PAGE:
Modern Classics: Lynx Eventer
Why didn’t Jaguar do it themselves? Everyone wondered. A more practical, proper four-seater shooting-brake version of the XJS seemed an obvious development: one which would surely be a hit with golf-playing country types.
But it was left to Lynx, the UK-based engineering and design company, to create the Lynx Eventer – an estate car version of the XJS. The company certainly had the credentials. Founded in 1968, Lynx rapidly established itself as a reliable Jaguar specialist and in 1974 launched its own, more practical version of the Jaguar D-type at the London Racing Car Show. More than 50 of these cars were built and sold, including nine versions in XKSS form. Then came the company’s first foray into XJS development with the Lynx Spyder, a convertible version of the sports coupé – and, in 1982, it was followed by the Eventer.
Gone were the standard XJS coupé’s buttresses, to be replaced by an extended roof with rear and side windows offering a (relatively) vast expanse of glass. So here was a hand-built estate which addressed not only the XJS’s inadequate rear seating through its 3.5-inch addition to rear legroom, but also the coupé’s poor rear visibility. And then there was the generous rear hatch, allowing easy access to a bootspace which, while still small with the rear seats in place, gave golf-club-toting car-buyers the option to drop the seats and – hey presto – a stylish, practical alternative to either the severely limited standard XJS, or the more featureless volume production estates on the market.
This was something genuinely hand-crafted; but what amazed pundits at the time was how competent the Eventer was to drive. The rearward shift in weight distribution required stiffer rear suspension but the XJS accepted this modification gracefully. And if punters expected the performance to plummet, they were in for a surprise: the Eventer actually weighed less than the standard XJS – so acceleration was sharper. Even mainstream manufacturers often compromise the handling of their products when they convert a saloon to a soft-top, or a coupé to an estate. But here was a small, home-grown engineering company with the vision – and the skills – to create a car that drove like the product of a multi-million pound R&D programme, matched by a level of finishing and detail to rival the best.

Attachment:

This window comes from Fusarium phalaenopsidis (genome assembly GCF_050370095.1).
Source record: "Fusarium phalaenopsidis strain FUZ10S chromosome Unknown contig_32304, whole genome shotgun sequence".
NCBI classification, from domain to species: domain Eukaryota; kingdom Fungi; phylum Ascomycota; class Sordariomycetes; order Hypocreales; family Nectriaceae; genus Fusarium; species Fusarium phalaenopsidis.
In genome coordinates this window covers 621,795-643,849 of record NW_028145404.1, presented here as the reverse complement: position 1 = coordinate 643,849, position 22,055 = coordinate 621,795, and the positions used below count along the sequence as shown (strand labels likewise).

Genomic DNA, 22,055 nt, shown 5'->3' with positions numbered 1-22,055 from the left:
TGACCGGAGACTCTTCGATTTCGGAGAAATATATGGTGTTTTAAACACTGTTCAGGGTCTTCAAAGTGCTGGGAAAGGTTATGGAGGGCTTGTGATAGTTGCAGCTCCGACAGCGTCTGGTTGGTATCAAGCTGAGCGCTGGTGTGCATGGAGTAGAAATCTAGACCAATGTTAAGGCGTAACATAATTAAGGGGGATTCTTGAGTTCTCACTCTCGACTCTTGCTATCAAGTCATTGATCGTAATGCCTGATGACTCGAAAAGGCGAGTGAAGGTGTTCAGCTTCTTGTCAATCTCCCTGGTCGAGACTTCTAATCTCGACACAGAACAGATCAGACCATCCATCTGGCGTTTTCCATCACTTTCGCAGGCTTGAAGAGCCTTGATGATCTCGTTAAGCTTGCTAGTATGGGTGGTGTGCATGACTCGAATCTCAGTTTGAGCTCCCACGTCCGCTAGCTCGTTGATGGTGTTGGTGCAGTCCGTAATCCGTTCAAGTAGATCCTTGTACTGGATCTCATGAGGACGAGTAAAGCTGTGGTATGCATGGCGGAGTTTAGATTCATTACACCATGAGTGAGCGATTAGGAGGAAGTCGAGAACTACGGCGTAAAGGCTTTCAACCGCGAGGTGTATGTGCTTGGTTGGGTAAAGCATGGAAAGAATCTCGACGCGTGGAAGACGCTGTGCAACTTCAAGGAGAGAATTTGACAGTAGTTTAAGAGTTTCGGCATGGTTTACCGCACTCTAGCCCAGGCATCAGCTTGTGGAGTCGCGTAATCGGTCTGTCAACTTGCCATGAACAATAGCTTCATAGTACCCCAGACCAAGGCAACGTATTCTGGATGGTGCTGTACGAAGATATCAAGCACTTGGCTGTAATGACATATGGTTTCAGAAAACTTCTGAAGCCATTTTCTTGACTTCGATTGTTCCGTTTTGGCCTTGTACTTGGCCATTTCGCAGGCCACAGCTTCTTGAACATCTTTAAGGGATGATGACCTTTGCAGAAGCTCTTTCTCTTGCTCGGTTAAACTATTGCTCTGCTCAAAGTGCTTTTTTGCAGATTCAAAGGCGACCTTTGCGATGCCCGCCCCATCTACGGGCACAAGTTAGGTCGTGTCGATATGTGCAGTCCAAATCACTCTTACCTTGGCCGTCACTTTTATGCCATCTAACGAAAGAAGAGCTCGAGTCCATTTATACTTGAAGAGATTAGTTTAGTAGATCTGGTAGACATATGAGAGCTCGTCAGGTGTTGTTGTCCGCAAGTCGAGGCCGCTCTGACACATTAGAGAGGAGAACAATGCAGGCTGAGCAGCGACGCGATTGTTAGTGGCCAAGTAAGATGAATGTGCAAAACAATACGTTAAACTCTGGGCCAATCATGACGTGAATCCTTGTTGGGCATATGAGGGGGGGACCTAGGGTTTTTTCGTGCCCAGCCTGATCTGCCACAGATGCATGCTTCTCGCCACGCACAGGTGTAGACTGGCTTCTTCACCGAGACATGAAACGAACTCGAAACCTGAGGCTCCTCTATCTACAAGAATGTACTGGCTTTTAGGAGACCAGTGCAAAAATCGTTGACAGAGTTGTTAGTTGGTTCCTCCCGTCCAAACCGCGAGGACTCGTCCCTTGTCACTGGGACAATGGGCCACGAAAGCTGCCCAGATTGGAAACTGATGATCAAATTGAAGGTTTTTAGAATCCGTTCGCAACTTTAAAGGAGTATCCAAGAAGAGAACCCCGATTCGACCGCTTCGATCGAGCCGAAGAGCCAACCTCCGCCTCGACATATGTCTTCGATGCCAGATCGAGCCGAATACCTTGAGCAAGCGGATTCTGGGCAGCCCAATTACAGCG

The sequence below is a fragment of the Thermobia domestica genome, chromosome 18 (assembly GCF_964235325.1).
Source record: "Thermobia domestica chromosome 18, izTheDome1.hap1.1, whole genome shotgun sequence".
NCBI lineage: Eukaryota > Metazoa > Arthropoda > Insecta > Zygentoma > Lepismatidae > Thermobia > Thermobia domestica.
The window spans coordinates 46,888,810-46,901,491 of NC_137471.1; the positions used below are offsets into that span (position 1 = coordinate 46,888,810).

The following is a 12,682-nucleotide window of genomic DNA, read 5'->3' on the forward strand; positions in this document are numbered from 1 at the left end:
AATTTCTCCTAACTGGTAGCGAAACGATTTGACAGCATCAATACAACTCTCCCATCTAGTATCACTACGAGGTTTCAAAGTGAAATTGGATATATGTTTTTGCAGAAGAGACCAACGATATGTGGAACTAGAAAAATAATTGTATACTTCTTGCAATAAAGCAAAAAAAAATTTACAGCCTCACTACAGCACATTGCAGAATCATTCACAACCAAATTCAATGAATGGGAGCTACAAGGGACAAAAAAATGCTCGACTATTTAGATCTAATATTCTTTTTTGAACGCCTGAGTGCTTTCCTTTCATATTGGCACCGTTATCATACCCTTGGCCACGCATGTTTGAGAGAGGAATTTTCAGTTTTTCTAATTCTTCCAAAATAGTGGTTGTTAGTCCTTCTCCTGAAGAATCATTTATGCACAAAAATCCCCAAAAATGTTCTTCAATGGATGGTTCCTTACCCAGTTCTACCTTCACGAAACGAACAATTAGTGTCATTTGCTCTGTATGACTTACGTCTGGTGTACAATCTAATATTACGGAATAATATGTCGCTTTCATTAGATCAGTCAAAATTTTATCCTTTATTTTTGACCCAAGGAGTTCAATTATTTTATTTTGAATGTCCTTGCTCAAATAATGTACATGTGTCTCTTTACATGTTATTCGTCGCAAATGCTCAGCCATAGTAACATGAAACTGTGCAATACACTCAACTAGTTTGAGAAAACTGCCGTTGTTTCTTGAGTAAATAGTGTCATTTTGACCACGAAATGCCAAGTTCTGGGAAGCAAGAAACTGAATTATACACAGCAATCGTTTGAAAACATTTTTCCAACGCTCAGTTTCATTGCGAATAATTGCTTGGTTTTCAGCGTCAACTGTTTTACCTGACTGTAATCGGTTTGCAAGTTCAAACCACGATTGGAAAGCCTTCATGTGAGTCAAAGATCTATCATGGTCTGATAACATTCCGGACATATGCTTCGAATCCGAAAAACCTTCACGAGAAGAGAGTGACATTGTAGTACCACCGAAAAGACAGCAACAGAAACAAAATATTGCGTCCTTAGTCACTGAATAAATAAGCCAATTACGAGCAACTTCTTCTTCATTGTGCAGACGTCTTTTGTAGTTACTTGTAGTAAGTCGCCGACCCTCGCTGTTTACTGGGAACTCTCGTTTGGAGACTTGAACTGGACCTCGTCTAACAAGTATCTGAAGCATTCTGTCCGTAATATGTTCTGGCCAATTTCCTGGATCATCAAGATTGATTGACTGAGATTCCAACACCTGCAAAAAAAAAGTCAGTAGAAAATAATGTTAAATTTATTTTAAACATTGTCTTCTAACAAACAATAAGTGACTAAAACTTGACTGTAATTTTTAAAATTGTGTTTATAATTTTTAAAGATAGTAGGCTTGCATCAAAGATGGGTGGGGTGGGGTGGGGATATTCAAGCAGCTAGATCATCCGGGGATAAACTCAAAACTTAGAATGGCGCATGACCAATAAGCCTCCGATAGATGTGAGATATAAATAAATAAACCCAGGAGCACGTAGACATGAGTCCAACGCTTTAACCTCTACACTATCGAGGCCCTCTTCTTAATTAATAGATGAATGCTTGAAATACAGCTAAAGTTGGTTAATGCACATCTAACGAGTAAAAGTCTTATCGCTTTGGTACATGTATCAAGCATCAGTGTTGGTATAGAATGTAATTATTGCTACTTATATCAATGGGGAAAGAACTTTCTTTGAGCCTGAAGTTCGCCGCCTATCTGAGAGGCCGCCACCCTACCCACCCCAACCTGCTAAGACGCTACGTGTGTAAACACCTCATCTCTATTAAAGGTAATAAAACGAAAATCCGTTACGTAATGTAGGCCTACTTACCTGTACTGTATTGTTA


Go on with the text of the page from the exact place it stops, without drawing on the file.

With each car built strictly to order on a custom-made jig (taking 14 weeks from order to delivery), the Eventer could be created either from a customer’s existing XJS or based on a brand-new car. Hence the Eventer ‘model range’ reflected Jaguar’s full array of six-cylinder and V12 XJS models – along with many of the highly desirable upgrades available as options on the manufacturer-built car, such as nylon steering bushes.
According to John Mayston-Taylor, former Chairman and Managing Director of Lynx, just 67 Eventers were built over the 16 years of its production, so they are a rare sight today. The last of these models, delivered to the final Eventer customer in Summer 2002, is the car we’ve pictured here. It’s based on a late-model XJR-S 6.0-litre. Says Mayston-Taylor, “As I recall, it really performed…”.
As for Lynx itself, the story is about to start an exciting new page in its history. It has just been announced (March 2009) that John Mayston-Taylor has sold Lynx Motors International to a UK company – and the new Managing Director is Anthony (Tony) Gott, former CEO of Rolls-Royce and Bentley Motors.
Meanwhile, Mayston-Taylor will continue to provide project management, consultancy and ‘specialist restorations of historically significant vehicles’ as Mayston Taylor & Company Ltd. Regarding the sale of Lynx, Mayston-Taylor says he’s “delighted to confirm that the company will be continuing its tradition for hand-built sports cars using traditional methods of craftsmanship with our renowned attention to detail”. The plan is to keep the Lynx C-Type, Lynx D-Type & XKSS and Lynx Lightweight E-Type in production – while future projects might just include a Lynx sports car. And the company will remain firmly in the UK, with activities based around its current facilities in Berkshire and Hampshire.
Text: Charis Whitcombe
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